Black Sheep Best Bitter is the the flagship product of the Black Sheep Brewery of Masham, North Yorkshire. I live in the brewery’s heartland, and the product is sold in pretty much every pub here. Provenance is nothing new: many regions have a local beer that they love: Newcastle Brown Ale, Sharp’s Doom Bar in the South West, Deuchars IPA in Scotland, Bass and Pedigree in Staffordshire and Derbyshire. Black Sheep Best Bitter is ours.
How did Black Sheep become so ubiquitous? For one thing, it’s local, which always helps. It’s independent from a major corporation and is family owned: people like that aspect.
The product is really good: it’s deliciously hoppy, with a hint of demerara sugar and a crisp, dry finish that leaves you wanting another.
It has strong marketing that is quirky and ideosyncratic. It emphasises the rural nature of the product because sheep feature prominently in its advertising and through the brewery tour. It is respectful of tradition, yet modern and unfusty. Outside its home county, it has the “brand Yorkshire” behind it, which has connotations of quality, value, craft and tradition.
Black Sheep products such as Ale, Riggwelter and seasonal beers are available in bottles in your local supermarket. The Ale is also available in cans. But the flagship Best Bitter is never found in supermarkets. This is deliberate, to ensure that you can only find Best Bitter in the pub. That the product has not been subjected to commodification in this way makes it seem special and premium. Best Bitter has to be sought out, which raises its value in the eyes of the consumer. It makes business sense as well, as I’m sure there are higher profit margins from selling to pubs than to supermarkets. It means that pubs are able to compete against the might of the supermarket: they can offer an exclusive product. In that sense, it’s also a moral standpoint.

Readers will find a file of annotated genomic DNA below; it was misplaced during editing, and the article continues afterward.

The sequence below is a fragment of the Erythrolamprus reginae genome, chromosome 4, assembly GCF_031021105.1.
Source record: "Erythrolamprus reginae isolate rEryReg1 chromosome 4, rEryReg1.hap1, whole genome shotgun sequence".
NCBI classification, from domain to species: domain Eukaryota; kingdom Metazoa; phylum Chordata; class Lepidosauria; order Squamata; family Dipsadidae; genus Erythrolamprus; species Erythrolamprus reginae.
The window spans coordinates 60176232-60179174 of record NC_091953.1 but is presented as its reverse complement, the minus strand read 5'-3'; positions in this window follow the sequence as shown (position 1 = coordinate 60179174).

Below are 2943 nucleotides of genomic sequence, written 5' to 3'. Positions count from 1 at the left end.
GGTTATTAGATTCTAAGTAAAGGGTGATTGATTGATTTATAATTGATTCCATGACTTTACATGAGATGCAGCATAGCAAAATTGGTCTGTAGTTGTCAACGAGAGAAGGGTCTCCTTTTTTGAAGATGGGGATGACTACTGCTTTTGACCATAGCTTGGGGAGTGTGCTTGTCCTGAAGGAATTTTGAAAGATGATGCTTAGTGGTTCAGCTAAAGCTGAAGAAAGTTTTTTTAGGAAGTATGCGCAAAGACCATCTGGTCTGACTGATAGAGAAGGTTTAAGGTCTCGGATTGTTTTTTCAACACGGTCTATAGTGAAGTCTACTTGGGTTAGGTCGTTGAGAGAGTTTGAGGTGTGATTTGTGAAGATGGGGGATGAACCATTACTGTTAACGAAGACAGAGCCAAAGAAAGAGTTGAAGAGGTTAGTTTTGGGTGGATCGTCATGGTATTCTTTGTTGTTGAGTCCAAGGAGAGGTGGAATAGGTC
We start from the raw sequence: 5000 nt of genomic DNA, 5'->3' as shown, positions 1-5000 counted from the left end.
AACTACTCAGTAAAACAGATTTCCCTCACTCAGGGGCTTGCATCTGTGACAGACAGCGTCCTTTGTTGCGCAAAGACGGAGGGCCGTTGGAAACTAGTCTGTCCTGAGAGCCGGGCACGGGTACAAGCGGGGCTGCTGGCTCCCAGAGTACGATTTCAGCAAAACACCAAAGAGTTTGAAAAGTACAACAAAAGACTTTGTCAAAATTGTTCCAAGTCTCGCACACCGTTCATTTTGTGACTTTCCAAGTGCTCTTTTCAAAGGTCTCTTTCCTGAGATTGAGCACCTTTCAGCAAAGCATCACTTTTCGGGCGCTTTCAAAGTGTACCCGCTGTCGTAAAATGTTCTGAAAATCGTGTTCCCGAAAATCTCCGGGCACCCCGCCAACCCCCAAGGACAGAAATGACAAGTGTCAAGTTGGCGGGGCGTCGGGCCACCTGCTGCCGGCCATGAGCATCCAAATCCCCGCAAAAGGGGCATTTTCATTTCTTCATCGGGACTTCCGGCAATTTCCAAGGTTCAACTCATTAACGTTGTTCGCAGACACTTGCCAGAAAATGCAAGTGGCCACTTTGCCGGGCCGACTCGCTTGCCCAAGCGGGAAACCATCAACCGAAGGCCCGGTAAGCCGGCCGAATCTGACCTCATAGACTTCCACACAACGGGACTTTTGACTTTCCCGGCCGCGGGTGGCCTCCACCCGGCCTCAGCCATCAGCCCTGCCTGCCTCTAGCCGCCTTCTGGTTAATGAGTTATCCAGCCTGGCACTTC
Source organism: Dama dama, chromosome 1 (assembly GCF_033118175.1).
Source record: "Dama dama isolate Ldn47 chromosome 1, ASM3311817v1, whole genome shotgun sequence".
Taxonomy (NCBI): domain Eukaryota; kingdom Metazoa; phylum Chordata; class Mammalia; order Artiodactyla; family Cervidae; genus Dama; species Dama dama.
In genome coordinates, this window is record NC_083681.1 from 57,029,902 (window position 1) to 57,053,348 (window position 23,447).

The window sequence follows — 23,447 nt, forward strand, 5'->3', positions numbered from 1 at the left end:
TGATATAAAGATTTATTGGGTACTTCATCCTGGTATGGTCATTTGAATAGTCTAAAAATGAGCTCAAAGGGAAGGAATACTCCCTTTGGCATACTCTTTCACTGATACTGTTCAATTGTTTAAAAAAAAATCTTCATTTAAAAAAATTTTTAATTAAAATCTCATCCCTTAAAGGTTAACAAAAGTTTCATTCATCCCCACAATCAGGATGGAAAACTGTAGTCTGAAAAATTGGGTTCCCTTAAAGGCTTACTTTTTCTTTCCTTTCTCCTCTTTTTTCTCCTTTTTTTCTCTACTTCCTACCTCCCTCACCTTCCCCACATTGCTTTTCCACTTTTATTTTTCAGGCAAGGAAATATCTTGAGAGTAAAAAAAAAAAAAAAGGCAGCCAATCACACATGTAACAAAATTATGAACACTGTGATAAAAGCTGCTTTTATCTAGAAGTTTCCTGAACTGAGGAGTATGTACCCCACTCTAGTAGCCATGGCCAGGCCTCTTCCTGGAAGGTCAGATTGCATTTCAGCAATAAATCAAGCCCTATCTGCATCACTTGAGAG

For the same reason, Black Sheep refuse to sell Best Bitter to the J D Wetherspoon value pub chain. In my local market town of Richmond, almost every pub sells Best Bitter, for around £3.10 a pint. If the local Wetherspoons stocked it they would be selling it for £2.29. Why would anyone pay more at one of the other pubs if Wetherspoons were selling it cheaper? This works in the pubs favour as they don’t have to compete with Wetherspoon prices directly. It also helps Black Sheep as they surely sell a lot more beer at higher margins if 8 pubs in town stock their beer, rather than one.
The only other major cask ale brewer in the county who don’t bottle or can their flagship beer is Theakston (if you class their higher selling Best Bitter as their flagship product, rather than the better known Old Peculier). Theakston are also located in Masham. It makes business sense to me. I wonder why other brewers don’t follow their lead.